Continuing Education 
 

A Contemporary Approach to Shoulder Dysfunction


In this his one-hour course on shoulder dysfunction and rehabilitation, Dr. Shaw will review assessment as well as prevalence and causes of shoulder pain. He will also discuss care plan options for stabilization and strengthening the shoulder with the goal of building robust, anti-fragile patients.
 

 

   

Module 1 Outline
  • Historical evaluation and treatments of shoulder instability and pain
  • What we have done in the past vs what we are doing now.
  • The importance of finding “The Why” when pain is present
  • QUIZ

   

   

Module 2 Outline
  • Current concepts in shoulder dysfunction.
  • Diagnosing movement pattern dysfunctions in the shoulder joint
  • The problem with pain in rehab / exercise
  • The role of the thoracic spine in shoulder dysfunction
  • Finding the rehab sweet spot (the importance of training pain free patterns)
  • QUIZ

   

   

Module 3 Outline
  • Literature review
  • Generalized exercise vs specific motor control.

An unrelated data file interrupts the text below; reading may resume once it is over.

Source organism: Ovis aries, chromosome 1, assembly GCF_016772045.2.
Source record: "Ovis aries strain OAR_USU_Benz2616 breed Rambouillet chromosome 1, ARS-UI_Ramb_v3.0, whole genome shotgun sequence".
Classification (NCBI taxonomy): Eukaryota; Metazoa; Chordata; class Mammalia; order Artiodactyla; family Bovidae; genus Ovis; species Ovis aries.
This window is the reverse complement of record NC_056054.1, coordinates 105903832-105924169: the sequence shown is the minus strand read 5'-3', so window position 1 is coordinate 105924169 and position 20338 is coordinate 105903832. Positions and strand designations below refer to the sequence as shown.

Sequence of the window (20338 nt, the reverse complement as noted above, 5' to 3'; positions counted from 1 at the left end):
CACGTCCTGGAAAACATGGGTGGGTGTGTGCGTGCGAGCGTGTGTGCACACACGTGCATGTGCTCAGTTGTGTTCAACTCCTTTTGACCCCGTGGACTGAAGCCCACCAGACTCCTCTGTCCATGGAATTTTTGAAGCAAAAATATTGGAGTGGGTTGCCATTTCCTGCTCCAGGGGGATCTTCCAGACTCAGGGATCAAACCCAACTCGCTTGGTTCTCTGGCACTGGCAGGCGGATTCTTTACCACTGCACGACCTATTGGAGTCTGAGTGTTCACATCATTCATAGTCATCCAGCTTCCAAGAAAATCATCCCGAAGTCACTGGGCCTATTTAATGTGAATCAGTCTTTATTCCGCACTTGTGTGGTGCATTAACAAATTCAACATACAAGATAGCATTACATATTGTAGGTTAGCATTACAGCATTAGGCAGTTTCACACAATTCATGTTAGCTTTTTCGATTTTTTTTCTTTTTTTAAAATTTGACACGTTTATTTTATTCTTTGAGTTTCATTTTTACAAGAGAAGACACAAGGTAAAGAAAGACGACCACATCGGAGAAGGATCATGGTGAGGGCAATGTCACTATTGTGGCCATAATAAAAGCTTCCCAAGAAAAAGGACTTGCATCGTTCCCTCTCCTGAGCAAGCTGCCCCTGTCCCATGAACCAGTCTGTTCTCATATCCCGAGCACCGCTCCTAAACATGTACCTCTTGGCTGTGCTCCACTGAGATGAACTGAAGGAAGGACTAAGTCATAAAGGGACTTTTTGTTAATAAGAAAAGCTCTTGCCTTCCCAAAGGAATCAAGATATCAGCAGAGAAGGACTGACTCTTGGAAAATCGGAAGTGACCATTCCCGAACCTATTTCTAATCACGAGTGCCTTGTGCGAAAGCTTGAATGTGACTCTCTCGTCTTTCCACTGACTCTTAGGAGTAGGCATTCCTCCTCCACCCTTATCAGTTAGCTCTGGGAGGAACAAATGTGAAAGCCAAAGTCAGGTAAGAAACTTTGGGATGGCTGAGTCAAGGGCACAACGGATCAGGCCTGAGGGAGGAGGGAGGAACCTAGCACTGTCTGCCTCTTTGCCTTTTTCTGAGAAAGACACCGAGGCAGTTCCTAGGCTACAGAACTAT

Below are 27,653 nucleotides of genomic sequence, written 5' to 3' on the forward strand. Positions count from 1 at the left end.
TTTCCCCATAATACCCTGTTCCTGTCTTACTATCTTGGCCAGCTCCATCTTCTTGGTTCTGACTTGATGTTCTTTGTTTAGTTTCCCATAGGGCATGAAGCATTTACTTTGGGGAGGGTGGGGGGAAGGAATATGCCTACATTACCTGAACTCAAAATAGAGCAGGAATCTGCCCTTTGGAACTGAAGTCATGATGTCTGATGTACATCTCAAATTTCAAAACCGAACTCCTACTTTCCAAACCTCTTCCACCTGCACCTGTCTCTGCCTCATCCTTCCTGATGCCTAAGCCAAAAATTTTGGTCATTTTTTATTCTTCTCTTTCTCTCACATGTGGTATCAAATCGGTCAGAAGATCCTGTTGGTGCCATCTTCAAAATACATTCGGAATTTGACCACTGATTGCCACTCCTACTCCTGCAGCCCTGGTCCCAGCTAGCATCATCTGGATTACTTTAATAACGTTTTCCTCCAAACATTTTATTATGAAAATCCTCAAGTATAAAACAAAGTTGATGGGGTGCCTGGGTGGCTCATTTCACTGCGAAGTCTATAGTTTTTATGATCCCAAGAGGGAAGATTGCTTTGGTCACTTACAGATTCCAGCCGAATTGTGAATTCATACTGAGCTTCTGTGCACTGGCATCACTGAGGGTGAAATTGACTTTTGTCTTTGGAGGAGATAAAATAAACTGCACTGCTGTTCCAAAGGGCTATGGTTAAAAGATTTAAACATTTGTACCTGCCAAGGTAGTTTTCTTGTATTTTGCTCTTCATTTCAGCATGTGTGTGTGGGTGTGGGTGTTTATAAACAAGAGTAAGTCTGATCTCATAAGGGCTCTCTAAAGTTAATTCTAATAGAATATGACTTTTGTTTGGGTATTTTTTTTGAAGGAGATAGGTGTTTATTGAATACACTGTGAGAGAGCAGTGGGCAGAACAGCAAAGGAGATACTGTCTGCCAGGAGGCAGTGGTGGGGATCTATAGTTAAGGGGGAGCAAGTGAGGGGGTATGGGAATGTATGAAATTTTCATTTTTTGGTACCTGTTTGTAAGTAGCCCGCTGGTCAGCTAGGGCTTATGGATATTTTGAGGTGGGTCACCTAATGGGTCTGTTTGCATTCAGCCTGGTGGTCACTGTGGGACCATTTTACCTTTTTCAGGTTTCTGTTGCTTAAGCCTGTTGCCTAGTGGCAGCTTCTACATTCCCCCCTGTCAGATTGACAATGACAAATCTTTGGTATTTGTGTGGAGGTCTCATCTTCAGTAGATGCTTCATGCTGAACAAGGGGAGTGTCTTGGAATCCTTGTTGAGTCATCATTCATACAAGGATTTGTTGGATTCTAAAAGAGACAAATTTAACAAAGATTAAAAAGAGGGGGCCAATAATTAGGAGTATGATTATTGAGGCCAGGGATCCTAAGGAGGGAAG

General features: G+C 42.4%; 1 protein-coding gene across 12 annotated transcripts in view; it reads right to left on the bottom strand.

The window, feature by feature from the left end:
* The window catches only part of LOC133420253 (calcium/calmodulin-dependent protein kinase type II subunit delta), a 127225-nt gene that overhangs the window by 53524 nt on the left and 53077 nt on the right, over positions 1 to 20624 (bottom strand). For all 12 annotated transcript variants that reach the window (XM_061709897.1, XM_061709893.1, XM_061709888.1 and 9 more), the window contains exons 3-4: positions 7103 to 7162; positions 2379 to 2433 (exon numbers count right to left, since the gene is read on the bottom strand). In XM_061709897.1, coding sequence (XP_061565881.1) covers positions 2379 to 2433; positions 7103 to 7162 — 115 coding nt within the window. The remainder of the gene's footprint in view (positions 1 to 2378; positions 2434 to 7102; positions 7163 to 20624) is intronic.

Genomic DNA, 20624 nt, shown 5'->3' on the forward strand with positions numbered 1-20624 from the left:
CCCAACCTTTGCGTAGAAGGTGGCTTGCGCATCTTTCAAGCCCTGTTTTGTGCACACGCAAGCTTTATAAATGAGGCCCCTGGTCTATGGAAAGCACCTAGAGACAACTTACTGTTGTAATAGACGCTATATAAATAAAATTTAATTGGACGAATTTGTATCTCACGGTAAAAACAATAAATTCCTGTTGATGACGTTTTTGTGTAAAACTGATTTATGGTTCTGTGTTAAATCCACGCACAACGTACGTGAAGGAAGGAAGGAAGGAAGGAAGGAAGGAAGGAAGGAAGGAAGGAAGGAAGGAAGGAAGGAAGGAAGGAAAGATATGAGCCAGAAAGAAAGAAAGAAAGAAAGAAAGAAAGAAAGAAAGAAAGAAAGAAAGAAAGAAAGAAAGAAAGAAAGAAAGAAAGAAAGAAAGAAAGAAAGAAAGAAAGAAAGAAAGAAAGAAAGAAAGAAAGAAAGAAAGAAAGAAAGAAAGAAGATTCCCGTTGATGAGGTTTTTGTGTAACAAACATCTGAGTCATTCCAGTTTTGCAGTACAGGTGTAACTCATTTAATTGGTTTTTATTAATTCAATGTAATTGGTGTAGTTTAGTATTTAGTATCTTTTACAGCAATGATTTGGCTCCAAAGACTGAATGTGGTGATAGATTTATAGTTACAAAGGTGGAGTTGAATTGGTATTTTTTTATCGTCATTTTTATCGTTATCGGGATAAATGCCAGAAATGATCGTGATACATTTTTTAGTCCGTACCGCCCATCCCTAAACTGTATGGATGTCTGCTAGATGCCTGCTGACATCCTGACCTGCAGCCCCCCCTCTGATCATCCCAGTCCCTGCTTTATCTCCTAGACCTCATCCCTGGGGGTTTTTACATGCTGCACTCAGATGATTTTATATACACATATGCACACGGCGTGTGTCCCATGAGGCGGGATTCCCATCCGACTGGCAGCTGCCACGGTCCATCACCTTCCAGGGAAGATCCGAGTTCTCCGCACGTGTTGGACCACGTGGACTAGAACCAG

• The roll of grip strength in shoulder stability
  • QUIZ

   

   

Module 4 Outline
  • Isometrics to full cycle exercise
  • When to use isometrics, when to progress
  • When to Regress
  • QUIZ

   

   

Module 5 Outline
  • A neurodevelopmental approach to bullet proof shoulders
    • The Kettlebell armbar
    • The Crooked Arm Bar
    • Quadruped Exercises
    • Half Kneeling Waiters Position
    • 6 Point Carries
    • The Turkish Getup
  • QUIZ

   

   

Speaker(s)/Author(s)

Trevor Shaw, D.C., DACBR, CSCS

CE Hours

1.00
   

   

  • Each module contains a video presentation and a short quiz.  You must view the video prior to taking the quiz. 
  • FOR HELP: If you have technical issues, please contact the Continuing Education Department at 1-800-452-5032 or email at continuinged@palmer.edu. 
  • DISCLAIMER: While Palmer College of Chiropractic endeavors to bring diverse topics and viewpoints for continuing education options for Doctors of Chiropractic, the opinions of presenters do not necessarily represent the views of Palmer College. 

   

Tags: Shaw